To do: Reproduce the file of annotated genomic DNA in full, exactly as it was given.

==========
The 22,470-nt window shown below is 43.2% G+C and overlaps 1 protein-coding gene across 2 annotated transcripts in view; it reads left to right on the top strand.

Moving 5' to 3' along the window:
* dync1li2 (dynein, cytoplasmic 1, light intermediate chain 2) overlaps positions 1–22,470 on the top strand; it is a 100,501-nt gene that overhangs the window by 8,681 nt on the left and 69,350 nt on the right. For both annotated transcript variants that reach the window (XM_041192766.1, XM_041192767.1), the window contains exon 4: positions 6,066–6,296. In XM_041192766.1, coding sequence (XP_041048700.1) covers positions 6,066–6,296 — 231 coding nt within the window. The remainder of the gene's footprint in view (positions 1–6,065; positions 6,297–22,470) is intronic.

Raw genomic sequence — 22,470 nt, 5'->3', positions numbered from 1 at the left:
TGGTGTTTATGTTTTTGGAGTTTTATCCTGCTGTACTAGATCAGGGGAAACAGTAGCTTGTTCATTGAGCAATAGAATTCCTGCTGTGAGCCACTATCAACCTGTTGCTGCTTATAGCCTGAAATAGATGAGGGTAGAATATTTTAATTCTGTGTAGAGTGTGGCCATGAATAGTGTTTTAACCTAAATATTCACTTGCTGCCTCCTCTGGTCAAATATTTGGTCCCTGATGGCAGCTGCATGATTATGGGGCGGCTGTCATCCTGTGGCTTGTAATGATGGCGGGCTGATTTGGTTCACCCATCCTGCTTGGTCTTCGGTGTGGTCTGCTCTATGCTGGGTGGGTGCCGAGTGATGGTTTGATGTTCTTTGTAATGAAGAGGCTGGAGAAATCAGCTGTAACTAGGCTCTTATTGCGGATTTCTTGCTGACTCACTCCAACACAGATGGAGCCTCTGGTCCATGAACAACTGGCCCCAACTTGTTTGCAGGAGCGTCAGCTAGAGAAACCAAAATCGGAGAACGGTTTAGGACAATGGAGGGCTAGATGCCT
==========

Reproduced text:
The 22,470-nt window shown below is 43.2% G+C and overlaps 1 protein-coding gene across 2 annotated transcripts in view; it reads left to right on the top strand.

Moving 5' to 3' along the window:
* dync1li2 (dynein, cytoplasmic 1, light intermediate chain 2) overlaps positions 1–22,470 on the top strand; it is a 100,501-nt gene that overhangs the window by 8,681 nt on the left and 69,350 nt on the right. For both annotated transcript variants that reach the window (XM_041192766.1, XM_041192767.1), the window contains exon 4: positions 6,066–6,296. In XM_041192766.1, coding sequence (XP_041048700.1) covers positions 6,066–6,296 — 231 coding nt within the window. The remainder of the gene's footprint in view (positions 1–6,065; positions 6,297–22,470) is intronic.

Raw genomic sequence — 22,470 nt, 5'->3', positions numbered from 1 at the left:
TGGTGTTTATGTTTTTGGAGTTTTATCCTGCTGTACTAGATCAGGGGAAACAGTAGCTTGTTCATTGAGCAATAGAATTCCTGCTGTGAGCCACTATCAACCTGTTGCTGCTTATAGCCTGAAATAGATGAGGGTAGAATATTTTAATTCTGTGTAGAGTGTGGCCATGAATAGTGTTTTAACCTAAATATTCACTTGCTGCCTCCTCTGGTCAAATATTTGGTCCCTGATGGCAGCTGCATGATTATGGGGCGGCTGTCATCCTGTGGCTTGTAATGATGGCGGGCTGATTTGGTTCACCCATCCTGCTTGGTCTTCGGTGTGGTCTGCTCTATGCTGGGTGGGTGCCGAGTGATGGTTTGATGTTCTTTGTAATGAAGAGGCTGGAGAAATCAGCTGTAACTAGGCTCTTATTGCGGATTTCTTGCTGACTCACTCCAACACAGATGGAGCCTCTGGTCCATGAACAACTGGCCCCAACTTGTTTGCAGGAGCGTCAGCTAGAGAAACCAAAATCGGAGAACGGTTTAGGACAATGGAGGGCTAGATGCCT